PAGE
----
Published: 22/06/2018 19:00 - Updated: 21/06/2018 14:08

Housing initiative is helping to change lives

Written byHector MacKenzie


The Dalmore pilot project will be used to develop similar schemes elsewhere.

A CUTTING-edge housing initiative developed in Easter Ross could provide the "game-changing" template to help people with complex health needs to achieve the dream of living independently in their own homes.

The opening of a "FitHome" village at Dalmore in Alness this week is the culmination of years of partnership work between Invergordon-based social homes provider Albyn Housing Society, NHS Highland and Easter Ross-based Carbon Dynamic.

Hopes are high the pilot project, which use cutting edge data-gathering technology and artificial intelligence to help detect the onset of ill health and potentially even prevent episodes such as falls, could help revolutionise health care.

The Dalmore development is now home to 14 residents whose ages range from 18 to 90.

One of them, Dylan Bogue (19), who lives with muscular dystrophy, said: "Living in the new house has given me my independence back, I used to live with my dad – which was great – but being in a home that I can now call my own is amazing. I didn’t think this would ever be possible and now that I’m here, it’s even better than I thought it would be.

"The homes feel like any regular home but with the added benefit of having my wellbeing monitored around the clock. My dad has real peace of mind that I am living somewhere that is looking after me – there’s no way that he would have been as chilled about me leaving home if I was going into regular accommodation. Actually, I don’t think it would have happened.

"This will be a life-changing concept for some individuals, including me, and importantly their extended families. Nobody will have to worry about their elderly relatives, or younger relatives for that matter, being on their own if they fall or have an accident. Most importantly, residents can stay in their home, in the community that they have grown with for as long as they feel able to."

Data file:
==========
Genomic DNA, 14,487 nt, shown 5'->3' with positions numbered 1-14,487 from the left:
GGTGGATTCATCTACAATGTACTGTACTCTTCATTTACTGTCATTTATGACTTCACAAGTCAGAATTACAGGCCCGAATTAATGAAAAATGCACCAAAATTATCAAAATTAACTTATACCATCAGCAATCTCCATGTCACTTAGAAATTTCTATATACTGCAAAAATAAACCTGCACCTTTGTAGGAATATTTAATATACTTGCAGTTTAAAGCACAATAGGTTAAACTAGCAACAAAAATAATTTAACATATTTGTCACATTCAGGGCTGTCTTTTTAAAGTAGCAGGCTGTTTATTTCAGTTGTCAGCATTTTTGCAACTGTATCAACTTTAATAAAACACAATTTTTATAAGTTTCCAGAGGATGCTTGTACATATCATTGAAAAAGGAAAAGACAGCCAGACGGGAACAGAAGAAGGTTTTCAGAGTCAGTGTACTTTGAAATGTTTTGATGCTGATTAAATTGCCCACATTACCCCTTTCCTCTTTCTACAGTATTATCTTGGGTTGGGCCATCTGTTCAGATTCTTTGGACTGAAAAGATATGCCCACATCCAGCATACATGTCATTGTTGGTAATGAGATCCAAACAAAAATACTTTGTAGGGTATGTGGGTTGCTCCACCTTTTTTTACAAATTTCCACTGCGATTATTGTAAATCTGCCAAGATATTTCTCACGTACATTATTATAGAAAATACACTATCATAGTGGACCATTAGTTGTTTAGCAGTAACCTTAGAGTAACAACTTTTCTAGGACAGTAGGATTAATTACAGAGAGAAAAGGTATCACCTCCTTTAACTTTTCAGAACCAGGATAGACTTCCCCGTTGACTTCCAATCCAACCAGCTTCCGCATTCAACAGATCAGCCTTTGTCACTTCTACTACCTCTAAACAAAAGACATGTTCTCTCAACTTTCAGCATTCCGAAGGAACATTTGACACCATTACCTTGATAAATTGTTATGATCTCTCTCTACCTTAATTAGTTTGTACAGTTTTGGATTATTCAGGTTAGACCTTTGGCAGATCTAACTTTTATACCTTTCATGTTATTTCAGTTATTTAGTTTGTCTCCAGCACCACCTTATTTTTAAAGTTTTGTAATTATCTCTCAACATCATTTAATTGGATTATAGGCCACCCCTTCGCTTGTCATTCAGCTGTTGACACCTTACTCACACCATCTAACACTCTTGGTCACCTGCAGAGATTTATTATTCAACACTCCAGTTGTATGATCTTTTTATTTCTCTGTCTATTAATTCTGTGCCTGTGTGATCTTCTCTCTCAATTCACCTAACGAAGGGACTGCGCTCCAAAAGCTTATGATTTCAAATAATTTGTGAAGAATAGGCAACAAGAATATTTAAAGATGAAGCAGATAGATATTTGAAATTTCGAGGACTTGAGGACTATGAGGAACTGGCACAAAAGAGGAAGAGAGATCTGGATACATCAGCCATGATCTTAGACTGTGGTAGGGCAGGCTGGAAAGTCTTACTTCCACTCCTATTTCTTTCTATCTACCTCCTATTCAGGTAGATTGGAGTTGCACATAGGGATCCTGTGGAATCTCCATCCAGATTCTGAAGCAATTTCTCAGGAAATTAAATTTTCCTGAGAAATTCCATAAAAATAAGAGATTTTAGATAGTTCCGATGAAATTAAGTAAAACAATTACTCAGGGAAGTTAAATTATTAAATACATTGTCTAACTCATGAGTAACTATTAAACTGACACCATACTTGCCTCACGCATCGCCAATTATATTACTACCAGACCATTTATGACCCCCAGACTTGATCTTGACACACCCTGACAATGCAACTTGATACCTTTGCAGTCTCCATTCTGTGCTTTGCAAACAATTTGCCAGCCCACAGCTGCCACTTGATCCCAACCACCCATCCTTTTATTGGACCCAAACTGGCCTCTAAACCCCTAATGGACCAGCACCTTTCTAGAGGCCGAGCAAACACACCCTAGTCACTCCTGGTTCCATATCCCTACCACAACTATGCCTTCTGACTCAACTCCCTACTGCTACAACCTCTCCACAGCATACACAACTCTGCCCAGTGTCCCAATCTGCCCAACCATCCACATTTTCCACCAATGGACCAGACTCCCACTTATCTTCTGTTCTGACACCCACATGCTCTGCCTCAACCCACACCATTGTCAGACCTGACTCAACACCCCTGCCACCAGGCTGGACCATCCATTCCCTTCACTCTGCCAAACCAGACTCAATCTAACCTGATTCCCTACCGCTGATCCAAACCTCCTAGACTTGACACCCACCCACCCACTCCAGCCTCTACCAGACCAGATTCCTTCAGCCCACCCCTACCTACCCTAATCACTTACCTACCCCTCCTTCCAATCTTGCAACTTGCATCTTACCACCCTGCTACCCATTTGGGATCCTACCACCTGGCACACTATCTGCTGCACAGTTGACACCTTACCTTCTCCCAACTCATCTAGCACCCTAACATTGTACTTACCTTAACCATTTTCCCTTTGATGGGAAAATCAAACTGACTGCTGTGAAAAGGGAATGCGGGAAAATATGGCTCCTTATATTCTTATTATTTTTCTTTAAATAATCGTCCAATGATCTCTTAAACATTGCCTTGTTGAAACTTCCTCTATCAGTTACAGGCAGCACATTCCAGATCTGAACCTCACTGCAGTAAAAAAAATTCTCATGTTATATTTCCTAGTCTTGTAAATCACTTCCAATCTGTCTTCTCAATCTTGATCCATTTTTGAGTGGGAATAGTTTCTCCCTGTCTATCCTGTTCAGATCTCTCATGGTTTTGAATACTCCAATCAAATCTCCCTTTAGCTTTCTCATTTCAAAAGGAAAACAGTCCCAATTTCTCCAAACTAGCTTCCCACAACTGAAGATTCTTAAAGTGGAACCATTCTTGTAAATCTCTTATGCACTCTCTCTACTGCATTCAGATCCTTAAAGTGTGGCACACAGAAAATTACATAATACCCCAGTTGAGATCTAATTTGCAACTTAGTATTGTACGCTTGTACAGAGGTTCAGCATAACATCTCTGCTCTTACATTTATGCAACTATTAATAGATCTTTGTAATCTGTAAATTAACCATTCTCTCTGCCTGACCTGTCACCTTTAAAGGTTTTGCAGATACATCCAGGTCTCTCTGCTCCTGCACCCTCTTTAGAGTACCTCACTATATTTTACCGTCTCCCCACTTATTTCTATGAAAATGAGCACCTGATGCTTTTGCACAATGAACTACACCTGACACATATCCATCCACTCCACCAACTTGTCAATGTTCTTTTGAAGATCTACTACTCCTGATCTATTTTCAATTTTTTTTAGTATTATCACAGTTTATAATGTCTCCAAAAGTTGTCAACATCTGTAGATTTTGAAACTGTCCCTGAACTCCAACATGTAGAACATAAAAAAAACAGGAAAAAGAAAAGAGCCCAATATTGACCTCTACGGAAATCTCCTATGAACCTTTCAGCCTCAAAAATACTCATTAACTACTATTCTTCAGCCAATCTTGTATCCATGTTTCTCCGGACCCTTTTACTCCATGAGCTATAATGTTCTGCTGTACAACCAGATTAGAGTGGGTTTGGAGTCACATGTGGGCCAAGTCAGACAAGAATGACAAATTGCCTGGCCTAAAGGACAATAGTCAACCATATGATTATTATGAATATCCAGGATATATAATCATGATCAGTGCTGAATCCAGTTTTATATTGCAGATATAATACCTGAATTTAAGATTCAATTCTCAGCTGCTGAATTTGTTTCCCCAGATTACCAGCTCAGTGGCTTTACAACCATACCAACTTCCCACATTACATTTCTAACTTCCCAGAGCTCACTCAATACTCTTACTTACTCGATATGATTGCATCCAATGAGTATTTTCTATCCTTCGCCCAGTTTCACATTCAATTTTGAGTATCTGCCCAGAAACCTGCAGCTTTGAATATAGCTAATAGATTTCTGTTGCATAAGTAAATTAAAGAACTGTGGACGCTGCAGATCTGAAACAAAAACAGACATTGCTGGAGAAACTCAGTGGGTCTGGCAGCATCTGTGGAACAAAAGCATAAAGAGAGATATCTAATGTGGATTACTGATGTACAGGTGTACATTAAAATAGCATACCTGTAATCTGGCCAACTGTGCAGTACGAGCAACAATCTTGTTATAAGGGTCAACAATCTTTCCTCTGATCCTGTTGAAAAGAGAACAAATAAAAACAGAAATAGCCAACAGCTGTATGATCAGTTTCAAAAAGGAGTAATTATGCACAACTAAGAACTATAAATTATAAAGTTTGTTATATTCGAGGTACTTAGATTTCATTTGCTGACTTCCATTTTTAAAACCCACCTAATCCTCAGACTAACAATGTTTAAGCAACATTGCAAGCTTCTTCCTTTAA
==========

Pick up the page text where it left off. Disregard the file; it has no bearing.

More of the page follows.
The origins of the FitHome go back to 2008 when a tenant was found dead in his home, having lain unnoticed for over a year. Vowing to put new preventative systems in place, Albyn commissioned new research exploring potential solutions only to find that the ideal fix didn’t yet exist. As a result, the society decided to develop its own system that could be adopted across its growing portfolio of homes.

Albyn head of innovation Lucy Fraser: "At the heart of the FitHome concept is a shared vision which states that everyone should have the choice to live safe and well in their homes and communities for as long as they want." She believes the model can be replicated elsewhere.

Matt Stevenson, managing director of Carbon Dynamic said: "I truly believe that this housing method can change the way that we view construction of new housing developments as well as feeding into the wider healthcare and societal issues that continue to challenge our communities."

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